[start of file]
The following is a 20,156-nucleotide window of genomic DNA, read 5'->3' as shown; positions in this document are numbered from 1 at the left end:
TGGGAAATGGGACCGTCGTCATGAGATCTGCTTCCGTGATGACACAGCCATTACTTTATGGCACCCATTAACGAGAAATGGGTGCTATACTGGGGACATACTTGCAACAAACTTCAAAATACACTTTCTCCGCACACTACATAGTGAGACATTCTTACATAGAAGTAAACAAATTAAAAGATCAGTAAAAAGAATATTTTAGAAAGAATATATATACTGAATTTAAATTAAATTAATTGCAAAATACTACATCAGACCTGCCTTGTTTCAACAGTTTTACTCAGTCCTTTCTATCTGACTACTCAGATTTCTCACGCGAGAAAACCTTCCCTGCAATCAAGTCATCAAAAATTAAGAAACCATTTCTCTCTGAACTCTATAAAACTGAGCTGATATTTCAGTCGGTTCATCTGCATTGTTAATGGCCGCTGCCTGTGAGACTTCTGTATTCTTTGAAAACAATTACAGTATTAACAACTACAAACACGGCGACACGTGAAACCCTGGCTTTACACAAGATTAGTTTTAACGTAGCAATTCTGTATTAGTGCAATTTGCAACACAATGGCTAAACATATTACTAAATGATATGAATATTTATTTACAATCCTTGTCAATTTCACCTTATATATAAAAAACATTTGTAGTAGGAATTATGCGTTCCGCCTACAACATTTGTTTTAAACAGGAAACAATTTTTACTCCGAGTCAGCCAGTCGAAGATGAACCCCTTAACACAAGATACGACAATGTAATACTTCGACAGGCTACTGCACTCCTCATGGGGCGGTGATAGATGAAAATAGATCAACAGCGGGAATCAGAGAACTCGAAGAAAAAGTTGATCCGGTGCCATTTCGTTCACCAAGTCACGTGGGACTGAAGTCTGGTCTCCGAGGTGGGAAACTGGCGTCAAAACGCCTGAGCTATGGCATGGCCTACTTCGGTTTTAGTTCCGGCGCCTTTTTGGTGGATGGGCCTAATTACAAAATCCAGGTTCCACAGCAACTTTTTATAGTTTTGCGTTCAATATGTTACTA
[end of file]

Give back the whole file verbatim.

The following is a 20,156-nucleotide window of genomic DNA, read 5'->3' as shown; positions in this document are numbered from 1 at the left end:
TGGGAAATGGGACCGTCGTCATGAGATCTGCTTCCGTGATGACACAGCCATTACTTTATGGCACCCATTAACGAGAAATGGGTGCTATACTGGGGACATACTTGCAACAAACTTCAAAATACACTTTCTCCGCACACTACATAGTGAGACATTCTTACATAGAAGTAAACAAATTAAAAGATCAGTAAAAAGAATATTTTAGAAAGAATATATATACTGAATTTAAATTAAATTAATTGCAAAATACTACATCAGACCTGCCTTGTTTCAACAGTTTTACTCAGTCCTTTCTATCTGACTACTCAGATTTCTCACGCGAGAAAACCTTCCCTGCAATCAAGTCATCAAAAATTAAGAAACCATTTCTCTCTGAACTCTATAAAACTGAGCTGATATTTCAGTCGGTTCATCTGCATTGTTAATGGCCGCTGCCTGTGAGACTTCTGTATTCTTTGAAAACAATTACAGTATTAACAACTACAAACACGGCGACACGTGAAACCCTGGCTTTACACAAGATTAGTTTTAACGTAGCAATTCTGTATTAGTGCAATTTGCAACACAATGGCTAAACATATTACTAAATGATATGAATATTTATTTACAATCCTTGTCAATTTCACCTTATATATAAAAAACATTTGTAGTAGGAATTATGCGTTCCGCCTACAACATTTGTTTTAAACAGGAAACAATTTTTACTCCGAGTCAGCCAGTCGAAGATGAACCCCTTAACACAAGATACGACAATGTAATACTTCGACAGGCTACTGCACTCCTCATGGGGCGGTGATAGATGAAAATAGATCAACAGCGGGAATCAGAGAACTCGAAGAAAAAGTTGATCCGGTGCCATTTCGTTCACCAAGTCACGTGGGACTGAAGTCTGGTCTCCGAGGTGGGAAACTGGCGTCAAAACGCCTGAGCTATGGCATGGCCTACTTCGGTTTTAGTTCCGGCGCCTTTTTGGTGGATGGGCCTAATTACAAAATCCAGGTTCCACAGCAACTTTTTATAGTTTTGCGTTCAATATGTTACTA